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Lincoln Nebraska Legal Blog

Refusing a breath test in Nebraska

If an officer stops a person for suspicion of driving while intoxicated or impaired by alcohol or drugs in Nebraska, he or she may think to him or herself, the officer cannot make the arrest if he or she does not have hard evidence. Typically, hard evidence comes in the form of a breath test reading. To try and avoid arrest, the person may refuse to take the breath test, but is doing so really such a good idea? Nebraska Legislature says no.

According to Nebraska Revised Statute 60-6,197, the state considers any individual who operates or immediately possesses a motor vehicle to have given his or her accord to surrender to a chemical test or a test that reads his or her breath, blood or urine. An officer may only lawfully request the test to determine the presence and concentration of drugs or alcohol in the driver's system. Refusal to acquiesce to tests the officer proposes may result in additional criminal charges.

Is drowsy driving really as dangerous as drunk driving?

Most people are aware that driving drunk involves a high risk of getting into a crash. However, fewer people are aware that driving when sleepy can also cause dangerous collisions. According to the National Sleep Foundation, 60% of adults in the Unites States have driven when drowsy and about one-third of adults have fallen asleep at the wheel.

The National Sleep Foundation also claims that driving when sleepy carries many of the same risks as driving when drunk. This fact may shock some drivers and make them question how this could be true.

A few different forms distracted driving takes

Nebraskan residents understand that distracted driving is a huge problem that results in many crashes and other issues on the road. But just how many actions can be considered distracted driving beyond those that are the most well-documented and publicized?

The Centers for Disease Control and Prevention examine different distracted driving behaviors and how they can harm drivers on the road. They stress that taking one's hands, mind, or eyes away from the road can be deadly even if it's only for a few seconds. Accordingly, distracted driving can include actions such as driving under the influence, texting while driving, or bending below the dashboard to pick something up if it falls to the floor. However, distracted driving behaviors may also include things like changing the radio station, changing the temperature, or even conversing with other passengers without looking at them.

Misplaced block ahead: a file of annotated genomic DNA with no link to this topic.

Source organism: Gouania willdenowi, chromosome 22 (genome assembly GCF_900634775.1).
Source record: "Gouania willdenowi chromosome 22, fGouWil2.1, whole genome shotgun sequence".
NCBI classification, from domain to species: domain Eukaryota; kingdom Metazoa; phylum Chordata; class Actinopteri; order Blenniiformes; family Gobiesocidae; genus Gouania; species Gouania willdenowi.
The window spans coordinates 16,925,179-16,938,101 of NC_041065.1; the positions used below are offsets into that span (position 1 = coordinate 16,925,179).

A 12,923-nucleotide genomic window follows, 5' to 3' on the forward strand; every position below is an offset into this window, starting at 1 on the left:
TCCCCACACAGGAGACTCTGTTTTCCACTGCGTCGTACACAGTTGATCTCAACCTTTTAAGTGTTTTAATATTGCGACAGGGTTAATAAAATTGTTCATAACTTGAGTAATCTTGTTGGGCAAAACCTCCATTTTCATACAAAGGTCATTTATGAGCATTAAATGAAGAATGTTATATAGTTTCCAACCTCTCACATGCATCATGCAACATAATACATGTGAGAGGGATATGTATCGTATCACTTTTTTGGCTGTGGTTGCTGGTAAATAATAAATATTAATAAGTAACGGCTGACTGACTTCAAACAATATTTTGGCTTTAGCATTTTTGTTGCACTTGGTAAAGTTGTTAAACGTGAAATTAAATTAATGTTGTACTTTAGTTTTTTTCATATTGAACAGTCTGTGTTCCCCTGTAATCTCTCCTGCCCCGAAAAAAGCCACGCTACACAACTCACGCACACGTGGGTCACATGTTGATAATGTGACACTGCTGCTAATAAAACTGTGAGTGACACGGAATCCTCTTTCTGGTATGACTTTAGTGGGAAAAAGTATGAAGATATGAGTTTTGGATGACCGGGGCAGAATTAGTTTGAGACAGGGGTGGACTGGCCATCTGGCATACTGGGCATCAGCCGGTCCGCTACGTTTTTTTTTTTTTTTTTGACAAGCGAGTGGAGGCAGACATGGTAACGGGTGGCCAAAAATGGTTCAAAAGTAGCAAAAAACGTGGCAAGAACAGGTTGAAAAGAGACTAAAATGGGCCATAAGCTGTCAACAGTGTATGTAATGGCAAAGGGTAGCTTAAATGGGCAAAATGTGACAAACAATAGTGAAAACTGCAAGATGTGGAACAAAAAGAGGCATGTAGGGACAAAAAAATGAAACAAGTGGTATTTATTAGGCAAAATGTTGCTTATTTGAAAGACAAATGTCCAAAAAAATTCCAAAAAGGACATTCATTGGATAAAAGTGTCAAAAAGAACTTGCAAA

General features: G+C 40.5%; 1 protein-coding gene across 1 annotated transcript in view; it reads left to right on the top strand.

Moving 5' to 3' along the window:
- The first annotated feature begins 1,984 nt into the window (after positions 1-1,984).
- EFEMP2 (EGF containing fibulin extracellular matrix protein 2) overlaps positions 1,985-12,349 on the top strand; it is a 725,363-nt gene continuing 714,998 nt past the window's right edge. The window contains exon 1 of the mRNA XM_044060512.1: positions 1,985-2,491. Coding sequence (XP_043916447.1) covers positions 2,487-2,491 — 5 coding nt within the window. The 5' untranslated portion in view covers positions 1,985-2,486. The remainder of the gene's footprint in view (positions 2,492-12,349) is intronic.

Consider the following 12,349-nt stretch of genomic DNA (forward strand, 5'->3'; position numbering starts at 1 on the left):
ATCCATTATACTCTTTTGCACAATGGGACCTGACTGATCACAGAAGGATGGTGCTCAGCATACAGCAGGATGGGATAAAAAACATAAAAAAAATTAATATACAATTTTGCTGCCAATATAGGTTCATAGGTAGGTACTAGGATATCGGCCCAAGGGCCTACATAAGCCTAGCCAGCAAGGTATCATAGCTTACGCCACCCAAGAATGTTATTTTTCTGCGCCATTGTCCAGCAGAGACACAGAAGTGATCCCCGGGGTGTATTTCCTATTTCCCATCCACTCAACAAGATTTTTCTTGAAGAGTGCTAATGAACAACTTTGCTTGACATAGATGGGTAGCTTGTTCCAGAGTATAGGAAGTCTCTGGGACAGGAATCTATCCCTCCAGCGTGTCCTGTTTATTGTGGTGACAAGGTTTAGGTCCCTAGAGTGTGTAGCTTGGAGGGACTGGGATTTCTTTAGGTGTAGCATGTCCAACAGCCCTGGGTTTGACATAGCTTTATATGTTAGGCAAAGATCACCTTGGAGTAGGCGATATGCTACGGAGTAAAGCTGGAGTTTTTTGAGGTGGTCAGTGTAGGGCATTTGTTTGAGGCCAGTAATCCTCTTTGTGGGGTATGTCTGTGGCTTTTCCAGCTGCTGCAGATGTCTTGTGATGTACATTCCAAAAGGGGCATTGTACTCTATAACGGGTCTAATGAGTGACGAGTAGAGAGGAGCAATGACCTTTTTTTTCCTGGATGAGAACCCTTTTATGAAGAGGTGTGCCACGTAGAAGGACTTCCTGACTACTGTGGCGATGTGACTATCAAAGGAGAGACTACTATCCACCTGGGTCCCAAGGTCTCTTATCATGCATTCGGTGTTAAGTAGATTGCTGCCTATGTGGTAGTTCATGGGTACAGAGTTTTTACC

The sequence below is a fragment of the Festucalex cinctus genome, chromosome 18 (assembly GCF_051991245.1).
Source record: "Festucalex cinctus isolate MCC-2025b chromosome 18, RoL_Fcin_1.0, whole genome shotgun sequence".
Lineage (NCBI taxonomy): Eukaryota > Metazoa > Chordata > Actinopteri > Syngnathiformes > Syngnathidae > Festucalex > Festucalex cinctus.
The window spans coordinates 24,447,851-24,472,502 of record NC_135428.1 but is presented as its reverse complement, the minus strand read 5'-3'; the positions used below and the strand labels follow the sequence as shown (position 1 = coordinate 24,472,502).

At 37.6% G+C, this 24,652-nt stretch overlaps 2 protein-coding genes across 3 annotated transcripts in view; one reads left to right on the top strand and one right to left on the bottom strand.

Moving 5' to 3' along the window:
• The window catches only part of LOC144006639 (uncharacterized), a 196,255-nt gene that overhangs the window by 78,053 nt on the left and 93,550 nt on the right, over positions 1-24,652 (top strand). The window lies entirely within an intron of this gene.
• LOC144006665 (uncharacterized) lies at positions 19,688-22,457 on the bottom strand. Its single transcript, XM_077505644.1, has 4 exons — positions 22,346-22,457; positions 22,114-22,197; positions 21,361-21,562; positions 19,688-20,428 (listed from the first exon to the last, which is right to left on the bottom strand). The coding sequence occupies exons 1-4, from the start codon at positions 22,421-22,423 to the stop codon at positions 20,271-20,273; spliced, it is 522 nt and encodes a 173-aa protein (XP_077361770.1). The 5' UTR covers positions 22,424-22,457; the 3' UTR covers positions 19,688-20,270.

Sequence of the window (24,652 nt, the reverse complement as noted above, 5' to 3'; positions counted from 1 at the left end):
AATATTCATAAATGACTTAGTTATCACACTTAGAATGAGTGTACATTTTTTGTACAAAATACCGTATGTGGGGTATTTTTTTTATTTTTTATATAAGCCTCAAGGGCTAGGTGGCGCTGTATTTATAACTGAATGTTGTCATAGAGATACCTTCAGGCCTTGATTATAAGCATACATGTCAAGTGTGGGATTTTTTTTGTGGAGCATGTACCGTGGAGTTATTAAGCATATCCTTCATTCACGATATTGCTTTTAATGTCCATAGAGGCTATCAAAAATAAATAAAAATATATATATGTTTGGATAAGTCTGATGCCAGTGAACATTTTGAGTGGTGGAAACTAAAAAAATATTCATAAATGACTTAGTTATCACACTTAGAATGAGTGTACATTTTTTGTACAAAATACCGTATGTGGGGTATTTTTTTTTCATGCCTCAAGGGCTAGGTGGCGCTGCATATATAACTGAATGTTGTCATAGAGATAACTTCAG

One hand on the wheel and the other on a … shopping list?

Conscientious Nebraska drivers routinely – and thankfully – negotiate their way through traffic on state streets and highways with full attention on the task.

That is, they watch the road. They don’t tailgate. They don’t whiz by other vehicles at excessively high speed. They appropriately use their turn signals.

How can you make joint custody work?

Nebraskan residents like you and your ex-spouse have your own unique family dynamic. Because of this, advice that applies to one family might not really work for you, and vice-versa. However, there are some hurdles you are bound to come across regardless of your situation or dynamic. Today, we'll examine a hurdle related to joint custody.

First, FindLaw defines joint custody as a type of shared custody over your child that you and your co-parent hold together. Unlike sole custody, which places the custody with one parent only, joint custody gives both parents an equal amount of power and say when it comes to raising a child.

How to drive safely on gravel, dirt roads

As winter turns to spring, we want to get out of the cities and towns and enjoy some fresh air. Sometimes that includes leaving a paved surface and driving on gravel or dirt roads.